The last few months have been uncomfortable for the BBC. It started with revelations that Jimmy Savile had made use of the Corporation for his own vile purposes. But it turns out that Savile was not alone, and others were similarly taking advantage of the power and respect they enjoyed to harm children and young people. Stuart Hall is the latest to be condemned, as more staff admit they suspected impropriety.
Rather than helping to alert kids to the dangers of predatory adults, Newsround has remained completely silent. So why has BBC children's TV taken this stance?
Well according to an email I received on 9th April (see previous blog): "the choice of stories, and how we report these stories, across all of the BBC’s news programmes is a matter for the individual programme editors."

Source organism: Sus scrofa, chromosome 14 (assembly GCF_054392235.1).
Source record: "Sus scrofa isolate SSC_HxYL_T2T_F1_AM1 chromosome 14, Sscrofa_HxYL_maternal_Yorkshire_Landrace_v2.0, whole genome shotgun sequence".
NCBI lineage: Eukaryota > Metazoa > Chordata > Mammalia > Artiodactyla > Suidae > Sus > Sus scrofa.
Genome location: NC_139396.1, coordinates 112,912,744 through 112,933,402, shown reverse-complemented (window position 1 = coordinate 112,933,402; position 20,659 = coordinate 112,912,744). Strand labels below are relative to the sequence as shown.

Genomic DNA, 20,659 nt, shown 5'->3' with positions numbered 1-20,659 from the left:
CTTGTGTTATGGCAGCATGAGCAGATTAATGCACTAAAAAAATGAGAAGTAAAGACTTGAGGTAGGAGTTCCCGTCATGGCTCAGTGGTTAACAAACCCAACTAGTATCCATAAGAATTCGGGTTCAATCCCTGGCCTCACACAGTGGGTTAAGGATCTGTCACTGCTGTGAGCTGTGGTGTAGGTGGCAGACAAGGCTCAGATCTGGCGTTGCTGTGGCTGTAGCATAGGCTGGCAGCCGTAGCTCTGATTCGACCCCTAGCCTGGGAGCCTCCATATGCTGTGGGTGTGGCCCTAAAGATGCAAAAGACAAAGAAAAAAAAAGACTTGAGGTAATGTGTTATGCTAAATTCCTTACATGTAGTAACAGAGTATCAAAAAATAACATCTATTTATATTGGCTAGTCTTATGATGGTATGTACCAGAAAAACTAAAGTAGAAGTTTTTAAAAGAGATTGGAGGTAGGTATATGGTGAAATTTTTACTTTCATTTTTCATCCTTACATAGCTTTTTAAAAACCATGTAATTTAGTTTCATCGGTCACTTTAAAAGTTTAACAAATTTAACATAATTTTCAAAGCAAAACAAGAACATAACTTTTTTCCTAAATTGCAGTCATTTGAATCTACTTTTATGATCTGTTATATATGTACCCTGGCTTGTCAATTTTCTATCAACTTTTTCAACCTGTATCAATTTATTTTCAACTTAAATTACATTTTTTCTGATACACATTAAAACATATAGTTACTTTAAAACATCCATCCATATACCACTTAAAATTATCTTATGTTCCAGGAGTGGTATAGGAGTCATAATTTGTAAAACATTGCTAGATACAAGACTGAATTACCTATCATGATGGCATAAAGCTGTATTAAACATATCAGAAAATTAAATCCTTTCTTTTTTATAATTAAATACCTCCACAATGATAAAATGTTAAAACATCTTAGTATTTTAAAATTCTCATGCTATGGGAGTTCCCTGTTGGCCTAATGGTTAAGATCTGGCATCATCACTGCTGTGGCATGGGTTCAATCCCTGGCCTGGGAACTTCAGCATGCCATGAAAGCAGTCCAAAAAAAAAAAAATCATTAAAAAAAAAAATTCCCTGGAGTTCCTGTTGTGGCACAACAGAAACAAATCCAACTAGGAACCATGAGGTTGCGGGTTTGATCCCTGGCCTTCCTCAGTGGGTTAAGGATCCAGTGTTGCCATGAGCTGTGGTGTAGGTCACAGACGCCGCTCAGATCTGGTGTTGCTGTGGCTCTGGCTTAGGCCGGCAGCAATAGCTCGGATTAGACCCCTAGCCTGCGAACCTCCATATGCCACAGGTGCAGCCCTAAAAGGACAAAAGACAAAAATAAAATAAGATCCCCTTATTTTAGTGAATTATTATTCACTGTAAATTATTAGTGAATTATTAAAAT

But is that always true? Isn't it the case that the BBC sets overall editorial standards and that individual programme editors have to abide by those standards. And if they don't, presumably the editors are answerable. If that is not the case what is the point of having editorial guidelines in the first place?
Perhaps there are a few clues about the culture of the BBC in Respect at Work (pdf) - a new report which has found that bullying is something of a problem, and staff have been too frightened to speak out.
Newsround Blog will have much more to say about this.